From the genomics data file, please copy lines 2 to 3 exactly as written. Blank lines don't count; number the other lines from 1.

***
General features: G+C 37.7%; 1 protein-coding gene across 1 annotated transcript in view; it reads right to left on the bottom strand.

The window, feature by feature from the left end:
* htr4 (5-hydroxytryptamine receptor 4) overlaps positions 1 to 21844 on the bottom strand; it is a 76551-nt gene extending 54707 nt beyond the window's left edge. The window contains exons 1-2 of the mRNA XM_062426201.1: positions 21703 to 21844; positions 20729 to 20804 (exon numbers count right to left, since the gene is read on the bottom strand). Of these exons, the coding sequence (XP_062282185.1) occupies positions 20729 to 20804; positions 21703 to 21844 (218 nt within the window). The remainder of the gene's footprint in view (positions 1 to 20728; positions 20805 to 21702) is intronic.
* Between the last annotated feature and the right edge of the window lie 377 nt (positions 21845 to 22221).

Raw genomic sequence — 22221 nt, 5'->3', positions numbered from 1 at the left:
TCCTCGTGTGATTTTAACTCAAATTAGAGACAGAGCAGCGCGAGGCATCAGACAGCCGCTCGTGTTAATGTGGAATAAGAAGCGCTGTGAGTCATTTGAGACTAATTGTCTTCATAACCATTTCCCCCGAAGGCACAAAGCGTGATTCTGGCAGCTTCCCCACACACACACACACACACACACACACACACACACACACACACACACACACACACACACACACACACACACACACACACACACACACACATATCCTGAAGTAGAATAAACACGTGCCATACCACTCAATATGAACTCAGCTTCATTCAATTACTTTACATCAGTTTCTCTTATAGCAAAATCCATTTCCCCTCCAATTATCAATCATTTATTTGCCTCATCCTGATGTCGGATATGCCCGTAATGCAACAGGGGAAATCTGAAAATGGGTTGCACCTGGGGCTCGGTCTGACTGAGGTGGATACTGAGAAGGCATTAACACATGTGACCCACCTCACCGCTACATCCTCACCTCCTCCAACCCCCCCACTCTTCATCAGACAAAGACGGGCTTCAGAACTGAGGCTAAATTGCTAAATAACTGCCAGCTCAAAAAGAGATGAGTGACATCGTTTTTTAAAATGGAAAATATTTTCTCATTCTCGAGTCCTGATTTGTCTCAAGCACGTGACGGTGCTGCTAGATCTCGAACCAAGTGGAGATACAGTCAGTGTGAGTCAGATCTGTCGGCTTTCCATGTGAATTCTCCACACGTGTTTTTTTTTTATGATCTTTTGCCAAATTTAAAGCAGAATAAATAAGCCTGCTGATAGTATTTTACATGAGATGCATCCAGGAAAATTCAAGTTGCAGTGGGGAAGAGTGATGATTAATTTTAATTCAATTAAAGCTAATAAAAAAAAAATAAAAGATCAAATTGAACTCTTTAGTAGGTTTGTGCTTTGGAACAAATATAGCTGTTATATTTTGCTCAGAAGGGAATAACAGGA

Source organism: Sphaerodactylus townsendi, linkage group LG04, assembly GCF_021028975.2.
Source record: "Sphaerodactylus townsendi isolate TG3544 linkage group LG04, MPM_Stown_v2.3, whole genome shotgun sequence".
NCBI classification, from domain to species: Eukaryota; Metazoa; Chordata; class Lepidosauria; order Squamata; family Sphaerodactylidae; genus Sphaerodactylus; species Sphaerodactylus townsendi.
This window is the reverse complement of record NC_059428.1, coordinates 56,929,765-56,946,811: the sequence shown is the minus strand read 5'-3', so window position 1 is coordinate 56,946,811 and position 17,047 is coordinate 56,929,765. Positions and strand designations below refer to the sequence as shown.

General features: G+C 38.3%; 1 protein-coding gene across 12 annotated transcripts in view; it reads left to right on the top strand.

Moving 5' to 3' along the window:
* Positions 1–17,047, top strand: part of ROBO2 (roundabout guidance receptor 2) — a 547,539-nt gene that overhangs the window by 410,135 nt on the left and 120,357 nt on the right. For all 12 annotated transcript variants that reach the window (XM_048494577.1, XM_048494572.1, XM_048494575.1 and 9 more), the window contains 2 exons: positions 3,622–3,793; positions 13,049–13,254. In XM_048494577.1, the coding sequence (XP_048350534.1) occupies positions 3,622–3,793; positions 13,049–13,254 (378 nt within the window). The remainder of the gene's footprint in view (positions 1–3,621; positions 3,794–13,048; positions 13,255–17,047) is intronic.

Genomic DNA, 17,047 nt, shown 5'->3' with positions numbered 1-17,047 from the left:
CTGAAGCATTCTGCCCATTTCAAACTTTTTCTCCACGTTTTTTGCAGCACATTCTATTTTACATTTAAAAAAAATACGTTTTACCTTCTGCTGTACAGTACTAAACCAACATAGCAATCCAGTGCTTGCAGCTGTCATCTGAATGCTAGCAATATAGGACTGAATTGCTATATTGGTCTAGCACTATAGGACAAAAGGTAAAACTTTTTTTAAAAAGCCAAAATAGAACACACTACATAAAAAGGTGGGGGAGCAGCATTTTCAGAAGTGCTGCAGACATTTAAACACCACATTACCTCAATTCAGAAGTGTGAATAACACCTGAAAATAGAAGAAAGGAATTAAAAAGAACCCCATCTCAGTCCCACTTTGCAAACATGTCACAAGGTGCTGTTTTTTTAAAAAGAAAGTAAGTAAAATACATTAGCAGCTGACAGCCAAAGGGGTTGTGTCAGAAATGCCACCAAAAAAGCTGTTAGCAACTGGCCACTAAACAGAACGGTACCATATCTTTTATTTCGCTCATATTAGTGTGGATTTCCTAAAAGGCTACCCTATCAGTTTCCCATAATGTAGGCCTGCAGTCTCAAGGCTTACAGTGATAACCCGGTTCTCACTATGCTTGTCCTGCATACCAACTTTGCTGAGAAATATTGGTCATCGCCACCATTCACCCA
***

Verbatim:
The window, feature by feature from the left end:
* htr4 (5-hydroxytryptamine receptor 4) overlaps positions 1 to 21844 on the bottom strand; it is a 76551-nt gene extending 54707 nt beyond the window's left edge. The window contains exons 1-2 of the mRNA XM_062426201.1: positions 21703 to 21844; positions 20729 to 20804 (exon numbers count right to left, since the gene is read on the bottom strand). Of these exons, the coding sequence (XP_062282185.1) occupies positions 20729 to 20804; positions 21703 to 21844 (218 nt within the window). The remainder of the gene's footprint in view (positions 1 to 20728; positions 20805 to 21702) is intronic.